ETags and Spring Data REST

ETags are a useful part of HTTP that don’t get a ton of love in our current API-everything world. Luckily, the Spring Data Rest team added support for ETags in their recent 2.3/upcoming 2.3.1 releases so we can leverage them out of the box! Here we will explore their benefits in regard to APIs and see them in action in a RESTful service with Spring Boot to demonstrate.

What are ETags?

ETags are opaque identifiers that get assigned to resources by the server. It’s easiest to think of them as resource versions that get updated each time the state of the resource is updated. This allows you to take versioning into consideration at the API level and instruct the server to only carry out an action if the state of the resource is what you expect – these are called “conditional requests”. These conditional requests afford you some interesting capabilities as an API designer.

One the server side, ETags can be created for each resource however you like, including:

  • Hashes of the request headers/body
  • Utilization of version numbers already implemented at the data store level
  • Hashes of partial resource parts

or anything that can guarantee uniqueness for each resource state.

Clients of the API don’t have to understand or care how the server calculates ETags, they just have to grab the value in the “ETag” response header and use it for their next request. There are two* headers that clients use in their requests to take advantage of ETags: “If-Match” and “If-None-Match” (more on this shortly).

*There is also an If-Range header and a topic of weak/strong validation, but I won’t be covering those features since they aren’t being added to Spring Data REST at this time.

ETags in Spring Data REST

Spring Data REST has added ETag support out of the box for data stores that provide optimistic locking capabilities through @Version (such as JPA and MongoDB). The ETag for each resource is simply built by grabbing the value of your field annotated by @Version – so you don’t have to worry about manually computing one yourself. The project I’m using for the tutorial in the rest of the post is available on Github and uses MongoDB.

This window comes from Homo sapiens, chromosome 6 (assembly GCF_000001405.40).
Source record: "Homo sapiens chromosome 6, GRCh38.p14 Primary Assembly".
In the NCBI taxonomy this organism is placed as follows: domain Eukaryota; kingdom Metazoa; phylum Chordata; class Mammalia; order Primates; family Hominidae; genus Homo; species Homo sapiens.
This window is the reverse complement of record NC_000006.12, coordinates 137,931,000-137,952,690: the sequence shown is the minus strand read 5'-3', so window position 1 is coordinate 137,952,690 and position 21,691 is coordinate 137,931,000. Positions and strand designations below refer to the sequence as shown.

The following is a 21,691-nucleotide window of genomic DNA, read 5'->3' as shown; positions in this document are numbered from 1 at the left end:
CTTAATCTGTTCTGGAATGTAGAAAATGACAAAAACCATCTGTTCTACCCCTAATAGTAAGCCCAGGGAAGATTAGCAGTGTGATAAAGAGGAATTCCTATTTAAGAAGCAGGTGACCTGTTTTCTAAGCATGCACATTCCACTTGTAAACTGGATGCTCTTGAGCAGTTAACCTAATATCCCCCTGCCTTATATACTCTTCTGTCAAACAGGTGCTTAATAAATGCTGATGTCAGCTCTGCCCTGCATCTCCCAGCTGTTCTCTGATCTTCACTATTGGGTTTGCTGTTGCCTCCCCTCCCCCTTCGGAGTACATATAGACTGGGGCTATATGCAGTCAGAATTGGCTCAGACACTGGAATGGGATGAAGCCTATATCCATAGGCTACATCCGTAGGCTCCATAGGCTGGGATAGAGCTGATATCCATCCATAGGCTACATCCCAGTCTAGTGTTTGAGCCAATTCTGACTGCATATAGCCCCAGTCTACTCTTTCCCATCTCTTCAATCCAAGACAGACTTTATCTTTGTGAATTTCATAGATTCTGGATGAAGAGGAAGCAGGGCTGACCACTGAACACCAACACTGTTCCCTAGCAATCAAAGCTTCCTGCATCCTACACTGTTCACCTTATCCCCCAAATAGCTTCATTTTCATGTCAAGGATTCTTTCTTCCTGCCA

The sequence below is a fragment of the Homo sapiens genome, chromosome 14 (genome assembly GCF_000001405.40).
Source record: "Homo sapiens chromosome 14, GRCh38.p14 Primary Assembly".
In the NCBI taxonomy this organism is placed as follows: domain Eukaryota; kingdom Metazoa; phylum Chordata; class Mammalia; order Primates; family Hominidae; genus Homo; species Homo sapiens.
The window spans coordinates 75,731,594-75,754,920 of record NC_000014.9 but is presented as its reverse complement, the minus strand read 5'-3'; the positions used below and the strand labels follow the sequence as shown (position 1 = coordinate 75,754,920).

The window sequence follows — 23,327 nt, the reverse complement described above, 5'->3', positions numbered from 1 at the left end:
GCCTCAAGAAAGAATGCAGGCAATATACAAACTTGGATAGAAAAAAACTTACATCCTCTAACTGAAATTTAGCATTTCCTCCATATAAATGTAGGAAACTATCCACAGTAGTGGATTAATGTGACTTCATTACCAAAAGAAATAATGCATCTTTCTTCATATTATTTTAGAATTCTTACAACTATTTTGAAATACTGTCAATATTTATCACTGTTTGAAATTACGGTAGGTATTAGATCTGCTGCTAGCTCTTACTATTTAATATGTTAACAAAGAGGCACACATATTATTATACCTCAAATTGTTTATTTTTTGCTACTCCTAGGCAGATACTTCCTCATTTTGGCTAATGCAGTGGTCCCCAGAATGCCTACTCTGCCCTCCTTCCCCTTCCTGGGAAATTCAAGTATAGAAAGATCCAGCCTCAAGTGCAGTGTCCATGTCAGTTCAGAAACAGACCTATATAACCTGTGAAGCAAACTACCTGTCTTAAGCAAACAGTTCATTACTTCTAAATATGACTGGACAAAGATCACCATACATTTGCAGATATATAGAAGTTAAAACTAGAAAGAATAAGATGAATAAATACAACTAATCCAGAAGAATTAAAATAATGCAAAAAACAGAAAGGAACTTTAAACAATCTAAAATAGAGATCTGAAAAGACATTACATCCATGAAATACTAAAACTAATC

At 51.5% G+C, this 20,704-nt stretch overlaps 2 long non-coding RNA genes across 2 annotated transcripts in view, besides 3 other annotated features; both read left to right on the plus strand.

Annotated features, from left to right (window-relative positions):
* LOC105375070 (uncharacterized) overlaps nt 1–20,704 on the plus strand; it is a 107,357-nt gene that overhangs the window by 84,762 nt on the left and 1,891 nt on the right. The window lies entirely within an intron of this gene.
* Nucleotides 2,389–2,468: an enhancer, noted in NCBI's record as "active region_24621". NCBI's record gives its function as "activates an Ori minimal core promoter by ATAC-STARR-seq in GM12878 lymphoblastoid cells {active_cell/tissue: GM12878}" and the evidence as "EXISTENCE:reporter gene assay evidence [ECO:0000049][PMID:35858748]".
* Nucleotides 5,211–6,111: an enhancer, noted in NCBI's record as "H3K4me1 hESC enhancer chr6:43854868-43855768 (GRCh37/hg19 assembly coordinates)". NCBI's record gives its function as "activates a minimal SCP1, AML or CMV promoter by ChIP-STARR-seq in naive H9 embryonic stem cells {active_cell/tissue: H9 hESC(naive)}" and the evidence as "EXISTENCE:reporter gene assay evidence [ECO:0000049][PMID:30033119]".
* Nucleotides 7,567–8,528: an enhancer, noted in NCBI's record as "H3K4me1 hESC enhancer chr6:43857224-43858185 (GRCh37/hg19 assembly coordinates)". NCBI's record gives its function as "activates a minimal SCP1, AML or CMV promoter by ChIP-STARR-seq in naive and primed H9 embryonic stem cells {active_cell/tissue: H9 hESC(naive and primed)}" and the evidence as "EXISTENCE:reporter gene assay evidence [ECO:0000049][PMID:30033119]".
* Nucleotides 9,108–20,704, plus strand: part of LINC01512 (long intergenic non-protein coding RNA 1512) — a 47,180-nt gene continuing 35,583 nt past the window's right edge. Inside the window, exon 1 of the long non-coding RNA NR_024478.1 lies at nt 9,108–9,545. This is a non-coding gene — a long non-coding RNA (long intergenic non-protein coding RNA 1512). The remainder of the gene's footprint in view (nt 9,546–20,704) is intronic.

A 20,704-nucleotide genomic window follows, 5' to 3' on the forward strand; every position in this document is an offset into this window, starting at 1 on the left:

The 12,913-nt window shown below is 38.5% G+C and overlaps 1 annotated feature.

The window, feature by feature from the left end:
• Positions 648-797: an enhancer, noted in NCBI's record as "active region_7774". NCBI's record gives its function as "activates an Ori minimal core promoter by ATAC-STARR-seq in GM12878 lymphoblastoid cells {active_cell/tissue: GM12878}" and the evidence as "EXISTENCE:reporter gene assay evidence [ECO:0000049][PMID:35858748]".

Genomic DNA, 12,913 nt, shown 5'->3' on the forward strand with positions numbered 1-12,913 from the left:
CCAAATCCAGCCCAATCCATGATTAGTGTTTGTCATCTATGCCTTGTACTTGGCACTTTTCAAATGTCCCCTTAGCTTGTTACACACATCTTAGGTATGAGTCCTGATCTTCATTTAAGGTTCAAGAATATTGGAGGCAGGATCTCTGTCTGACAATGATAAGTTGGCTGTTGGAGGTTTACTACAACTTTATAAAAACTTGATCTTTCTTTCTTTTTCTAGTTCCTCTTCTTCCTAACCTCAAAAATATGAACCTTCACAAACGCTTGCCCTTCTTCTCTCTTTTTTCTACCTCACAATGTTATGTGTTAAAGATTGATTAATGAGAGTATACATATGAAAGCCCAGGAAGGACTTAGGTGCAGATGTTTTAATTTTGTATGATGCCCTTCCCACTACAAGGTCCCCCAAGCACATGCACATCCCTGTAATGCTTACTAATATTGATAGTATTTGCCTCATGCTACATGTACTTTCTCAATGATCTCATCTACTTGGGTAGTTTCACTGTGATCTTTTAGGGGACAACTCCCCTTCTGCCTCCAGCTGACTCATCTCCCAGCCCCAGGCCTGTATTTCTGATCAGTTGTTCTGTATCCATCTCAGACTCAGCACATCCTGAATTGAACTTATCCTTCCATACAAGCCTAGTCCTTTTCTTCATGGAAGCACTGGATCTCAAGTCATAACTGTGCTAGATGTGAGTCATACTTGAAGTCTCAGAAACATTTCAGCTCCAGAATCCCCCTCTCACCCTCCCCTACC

Optimistic Concurrency Control

With ETags we can achieve an optimistic-locking effect at the API level for HTTP methods that update a resource’s state (PUT, PATCH, and DELETE). This helps you guard against the classic scenario:

  1. Client A GETs a resource
  2. Client B GETs the same resource
  3. Client B updates the resource with a PATCH (beat Client A to the punch)
  4. Client A doesn’t know about Client B’s update and overwrites it with a PATCH of its own

ETags allow clients to say “only execute this state-changing API call if the resource hasn’t changed since I last retrieved it”. This protects you (and others) from inadvertently overwriting their changes.
To do this we use ETag values and the “If-Match” header. When you POST a new resource or GET an existing resource, an “ETag” header is populated in the response. All you have to do is use that value in an “If-Match” header in your next request, and if that value doesn’t match the current resource’s version, a “412 Precondition Failed” is responded telling you to do a fresh GET and retry the update if still appropriate. Here is an example of this interaction using the sample project on Github:

This functionality has been around for a long time in many data stores, but using it at the API level gives you a way to standardize this type of concurrency control for your resources no matter what kind of data stores (or downstream services) are used behind the scenes.

Conditional GETs

You can also use ETags during reads (GET) to save valuable bandwidth. In this manner, you are telling the server “ONLY send the representation of this resource if it has changed” – this is called a “conditional GET”. So instead of just issuing a GET request every time you need the resource state, you can use the ETag returned in the original POST or previous GET request in an “If-None-Match” header, and if it matches the current state of the resource a “304 Not Modified” is responded. When you get a 304, you know that you can utilize the state that you already have in-memory and that data doesn’t have to get retransmitted over the wire once again. An example:

This may not seem like that big of deal, but when you factor in how many different users (each with several devices that provide all-day access) will be pounding on your API eventually, the reduction of all that data transmission really adds up. A good example of usage comes from Github, who do not count conditional GETs resulting in 304s against rate limits.